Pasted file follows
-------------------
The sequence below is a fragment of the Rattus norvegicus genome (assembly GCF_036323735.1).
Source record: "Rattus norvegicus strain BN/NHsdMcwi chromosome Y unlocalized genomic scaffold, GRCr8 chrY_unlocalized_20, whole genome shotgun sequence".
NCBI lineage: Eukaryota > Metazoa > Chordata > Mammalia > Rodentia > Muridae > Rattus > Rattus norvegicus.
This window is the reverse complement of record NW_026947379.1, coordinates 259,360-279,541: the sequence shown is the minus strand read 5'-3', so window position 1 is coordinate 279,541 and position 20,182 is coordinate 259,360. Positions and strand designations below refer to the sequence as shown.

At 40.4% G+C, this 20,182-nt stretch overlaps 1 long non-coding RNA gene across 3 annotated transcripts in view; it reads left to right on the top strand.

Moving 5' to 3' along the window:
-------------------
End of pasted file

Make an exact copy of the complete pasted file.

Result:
The sequence below is a fragment of the Rattus norvegicus genome (assembly GCF_036323735.1).
Source record: "Rattus norvegicus strain BN/NHsdMcwi chromosome Y unlocalized genomic scaffold, GRCr8 chrY_unlocalized_20, whole genome shotgun sequence".
NCBI lineage: Eukaryota > Metazoa > Chordata > Mammalia > Rodentia > Muridae > Rattus > Rattus norvegicus.
This window is the reverse complement of record NW_026947379.1, coordinates 259,360-279,541: the sequence shown is the minus strand read 5'-3', so window position 1 is coordinate 279,541 and position 20,182 is coordinate 259,360. Positions and strand designations below refer to the sequence as shown.

At 40.4% G+C, this 20,182-nt stretch overlaps 1 long non-coding RNA gene across 3 annotated transcripts in view; it reads left to right on the top strand.

Moving 5' to 3' along the window: